- Create My Trip
- China Tours +
- Create My Trip
- Destinations +
- Travel Guide +
- China Visas
- The Great Wall of China
- China’s Top 10 Attractions
- Giant Pandas
- The Terracotta Army
- Best of China
- Culture +
- Asia Tours
- Day Tours
Buying tea in China is like buying a fine wine at home. You need to educate yourself about the qualities of the various teas, and then taste, taste, taste. In the end, taste is all that matters. The tea you like the best is the best tea for you.
Unfortunately, many visitors don’t have the time to educate themselves about the finer points of tea when they’re traveling in China. There’s no reason to be discouraged about this, as many Chinese don’t know the first thing about tea, either, but they know what they like.
See our guide to Chinese Tea Types.
Teas can be found everywhere in China, from street markets to supermarkets, from tea shops to tea malls. The more upscale the shop, the more expensive the tea will be, even if it’s not any better than what you’d find in a street market.
Tea is a kind of regional thing in China . On the one hand, most of famous Chinese teas are named after their production area, such as West Lake Dragon Well Tea and Huangshan Maofeng Tea. Some areas of China are particularly known for their tea. See Top Tea Cities.
On the other hand, it means that different teas from different places have unique features. For example, you could get green Pu’er tea in Yunnan, which you don’t find anywhere else.
Teas will be cheapest in street stalls and supermarkets, but it is more fun to buy teas at tea shops or tea malls. That’s because you’ll get to sample the product. China’s tea plantations also offer this.
While many visitors will be content to buy tea from their hotel’s gift shop or corner market, devout tea drinkers will head to a tea mall. In Beijing, that’s Maliandao Tea Street or another of the top tea markets. In Shanghai, they head to the Tianshan Tea Market.
Tea is served at restaurant meals, so if you find a flavor you like, ask your server to write the name in Chinese for you to use when you visit a tea store.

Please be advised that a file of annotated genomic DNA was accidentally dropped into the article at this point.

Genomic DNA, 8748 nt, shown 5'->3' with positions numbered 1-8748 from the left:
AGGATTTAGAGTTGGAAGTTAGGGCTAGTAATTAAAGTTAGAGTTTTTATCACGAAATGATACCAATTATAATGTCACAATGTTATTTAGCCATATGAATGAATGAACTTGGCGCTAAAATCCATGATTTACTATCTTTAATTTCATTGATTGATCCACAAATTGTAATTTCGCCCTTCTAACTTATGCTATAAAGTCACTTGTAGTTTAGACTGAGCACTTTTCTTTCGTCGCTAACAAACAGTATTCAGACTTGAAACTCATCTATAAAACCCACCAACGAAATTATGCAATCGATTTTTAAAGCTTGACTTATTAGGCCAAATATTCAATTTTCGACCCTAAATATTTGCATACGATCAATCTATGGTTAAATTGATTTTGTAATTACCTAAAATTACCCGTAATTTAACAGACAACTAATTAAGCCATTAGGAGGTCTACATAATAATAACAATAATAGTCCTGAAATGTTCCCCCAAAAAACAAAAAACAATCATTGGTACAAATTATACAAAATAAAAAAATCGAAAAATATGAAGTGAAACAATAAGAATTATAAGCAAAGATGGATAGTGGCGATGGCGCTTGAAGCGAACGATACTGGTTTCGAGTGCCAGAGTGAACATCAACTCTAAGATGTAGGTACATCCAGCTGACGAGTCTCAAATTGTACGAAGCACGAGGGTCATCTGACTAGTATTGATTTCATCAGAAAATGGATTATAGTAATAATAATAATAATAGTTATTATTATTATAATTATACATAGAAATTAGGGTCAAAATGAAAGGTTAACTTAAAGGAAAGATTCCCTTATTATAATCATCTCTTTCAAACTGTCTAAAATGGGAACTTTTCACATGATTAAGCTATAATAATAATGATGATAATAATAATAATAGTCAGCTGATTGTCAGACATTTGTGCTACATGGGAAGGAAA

Tea tasting: When you go into a tea shop you could ask the staff give you some samples to decide what to buy since the variety is amazing. Seated around a small table, clerks will prepare tea in small pots, then pour a sip or two of the brewed tea into tiny cups for you to taste. There’s no limit on the number of teas you can sample, but if you taste more than four or five kinds over an hour, you might consider buying at least a small sample of the tea you like best.
Loose tea: It comes loose in barrels where buyers just scoop out the amount they want. Buying tea this way offers tea drinkers the chance to observe the grade of the tea.
Compressed tea: Compressed tea or tea bricks are compressed tightly in discs. In ancient times people compressed tea tightly for a better transportation in the mountains areas of west and southwest China, especially the ancient tea horse road. Compressed tea was also easier to preserve, when modern packaging materials and technology were unavailable.
The highest grade teas have whole leaves while broken tea leaves are a sign of lower quality teas. Loose teas also come in foil packets tucked in decorative canisters that sometimes are more appealing than the tea inside.
Chinese tea prices are all over the place. You may be able to find a package for as little as 10 yuan, but don't expect it to be a quality tea. In fact, it may taste more like saw dust than tea!
Minimum prices: Plan on paying at least 30 yuan for a drinkable tea in a supermarket. At a tea shop or mall, you could end up paying a minimum of 100 yuan for an ounce or two.
Once you’ve found the tea you like, be sure to bargain to get the best price. Vendors usually quote foreigners a price that may be three to four times higher than they’d tell one of their countrymen, for a start.
Using numbers: If you don’t know your numbers, pass a pocket calculator back and forth until you’re both satisfied with the deal. Remember, you will be bargaining in Chinese yuan.
Bring a Chinese-speaker: Clerks at tea shops and malls may not always speak English, so if you can take someone who speaks Chinese with you, you’ll have a better chance of getting just what you want.
China Highlights promiseszero shopping sell to our customers to enhance the quality of your travel experience, unless of course requested for. If shopping is on your mind, we help tailor just the right combination to fit your desires, be it for souvenirs, cultural purchases or simply Chinese wholesale items at a steal! Your local guide can also help with some great shopping tips.